Older rural residents are more likely to seek care at rural hospitals, national study finds

Rural hospitals are more likely to serve older patients seeking hospitalization, while younger rural residents seek medical care in urban areas, says a study by the National Center for Health Statistics at the federal Centers for Disease Control.

“Rural hospitals primarily serve an aging,
poorer population admitted for low-acuity care of chronic diseases, and
so they likely want to remain close to their homes and their personal
physicians,” John Commins reports for HealthLeaders Media. “The younger rural hospital patients, who are more likely to have
greater mobility and access to commercial health insurance, likely seek
care in urban settings because rural hospitals often don’t have the
funding or patient populations to support specialists or a particular
area of specialty care, such as cardiac or oncology.”

The study found that 60 percent of the 6.1 million rural residents who were hospitalized in 2010 sought care in rural hospitals, while 40 percent went to urban ones. For patients over 65 years old, 51 percent were hospitalized in rural areas, with 53 percent using Medicaid as their principal source of payment, compared to 37 percent of patients over 65 going to urban hospitals, with 44 percent relying on Medicaid. Rural residents ages 45-64 made up 24 percent of those hospitalized in rural areas and 32 percent in urban areas. The study found no significant difference among patients under 45. (The disparity of where difference age groups seek hospitalization)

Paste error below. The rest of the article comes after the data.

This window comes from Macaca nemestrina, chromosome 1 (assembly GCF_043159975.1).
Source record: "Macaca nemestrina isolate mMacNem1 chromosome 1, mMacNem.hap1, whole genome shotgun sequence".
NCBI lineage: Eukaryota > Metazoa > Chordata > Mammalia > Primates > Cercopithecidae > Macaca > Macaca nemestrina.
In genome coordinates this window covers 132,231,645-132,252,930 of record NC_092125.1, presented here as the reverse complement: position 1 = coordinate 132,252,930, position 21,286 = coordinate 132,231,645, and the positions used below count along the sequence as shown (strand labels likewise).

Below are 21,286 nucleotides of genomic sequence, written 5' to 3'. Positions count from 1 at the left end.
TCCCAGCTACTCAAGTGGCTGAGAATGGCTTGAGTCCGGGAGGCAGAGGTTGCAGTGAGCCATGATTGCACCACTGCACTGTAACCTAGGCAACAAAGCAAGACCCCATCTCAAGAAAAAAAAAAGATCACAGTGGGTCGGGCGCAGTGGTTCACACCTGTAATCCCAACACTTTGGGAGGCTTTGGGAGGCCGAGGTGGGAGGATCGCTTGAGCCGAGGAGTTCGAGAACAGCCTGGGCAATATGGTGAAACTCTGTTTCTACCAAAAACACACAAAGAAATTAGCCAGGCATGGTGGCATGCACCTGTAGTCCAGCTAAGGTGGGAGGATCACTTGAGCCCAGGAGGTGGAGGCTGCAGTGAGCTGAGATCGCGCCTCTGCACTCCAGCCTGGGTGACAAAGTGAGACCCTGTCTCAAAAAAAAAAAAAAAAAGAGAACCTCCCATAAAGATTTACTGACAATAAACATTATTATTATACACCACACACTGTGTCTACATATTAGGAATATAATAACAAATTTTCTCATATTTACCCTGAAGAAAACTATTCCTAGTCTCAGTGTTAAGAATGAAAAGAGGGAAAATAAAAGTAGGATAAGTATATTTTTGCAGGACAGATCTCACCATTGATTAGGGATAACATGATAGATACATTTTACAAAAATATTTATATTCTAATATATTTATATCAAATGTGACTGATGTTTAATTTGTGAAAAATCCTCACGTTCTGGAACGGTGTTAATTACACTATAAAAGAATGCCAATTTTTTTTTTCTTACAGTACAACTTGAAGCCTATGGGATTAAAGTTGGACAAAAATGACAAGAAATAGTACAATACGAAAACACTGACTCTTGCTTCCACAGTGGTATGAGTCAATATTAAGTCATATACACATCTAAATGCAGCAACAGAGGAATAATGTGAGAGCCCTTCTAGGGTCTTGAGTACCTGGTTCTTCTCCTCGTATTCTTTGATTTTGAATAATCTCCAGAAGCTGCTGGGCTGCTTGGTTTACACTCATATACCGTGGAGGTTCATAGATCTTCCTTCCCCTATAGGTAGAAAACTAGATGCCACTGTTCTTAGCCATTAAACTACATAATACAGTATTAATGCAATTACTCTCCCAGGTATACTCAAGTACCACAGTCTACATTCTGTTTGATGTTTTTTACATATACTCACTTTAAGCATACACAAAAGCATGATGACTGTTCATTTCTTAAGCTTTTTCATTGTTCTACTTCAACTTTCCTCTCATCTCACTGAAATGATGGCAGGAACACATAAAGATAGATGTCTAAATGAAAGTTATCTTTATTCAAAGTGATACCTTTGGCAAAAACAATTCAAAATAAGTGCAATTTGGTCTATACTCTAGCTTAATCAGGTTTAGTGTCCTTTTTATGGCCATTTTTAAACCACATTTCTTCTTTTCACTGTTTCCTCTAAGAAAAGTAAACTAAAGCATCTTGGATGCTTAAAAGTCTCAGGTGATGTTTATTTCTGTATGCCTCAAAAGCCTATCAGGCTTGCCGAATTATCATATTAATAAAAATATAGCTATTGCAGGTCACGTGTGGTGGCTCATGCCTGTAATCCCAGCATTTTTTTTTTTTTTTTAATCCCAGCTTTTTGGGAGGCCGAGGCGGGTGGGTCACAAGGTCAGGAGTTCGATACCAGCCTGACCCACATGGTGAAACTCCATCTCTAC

Rural residents hospitalized in an urban hospital were three times more likely to have three or more procedures than patients in rural hospitals, the study found. Only 38 percent of patients in rural hospitals received a non-surgical procedure, compared to 74 percent of rural patients at urban hospitals.

Rural residents at rural hospitals were less likely to be discharged home, with 63 percent of rural patients sent home from rural hospitals, compared to 81 percent at urban ones, the study found. Rural hospitals were more likely to discharge patients to another facility, with 14 percent of rural residents at rural hospitals discharged to a long-term care institution, compared to 8 percent at urban ones, and 7 percent of rural hospitals discharged patients to a short-stay hospital, compared to 3 percent of urban ones. (Read more)

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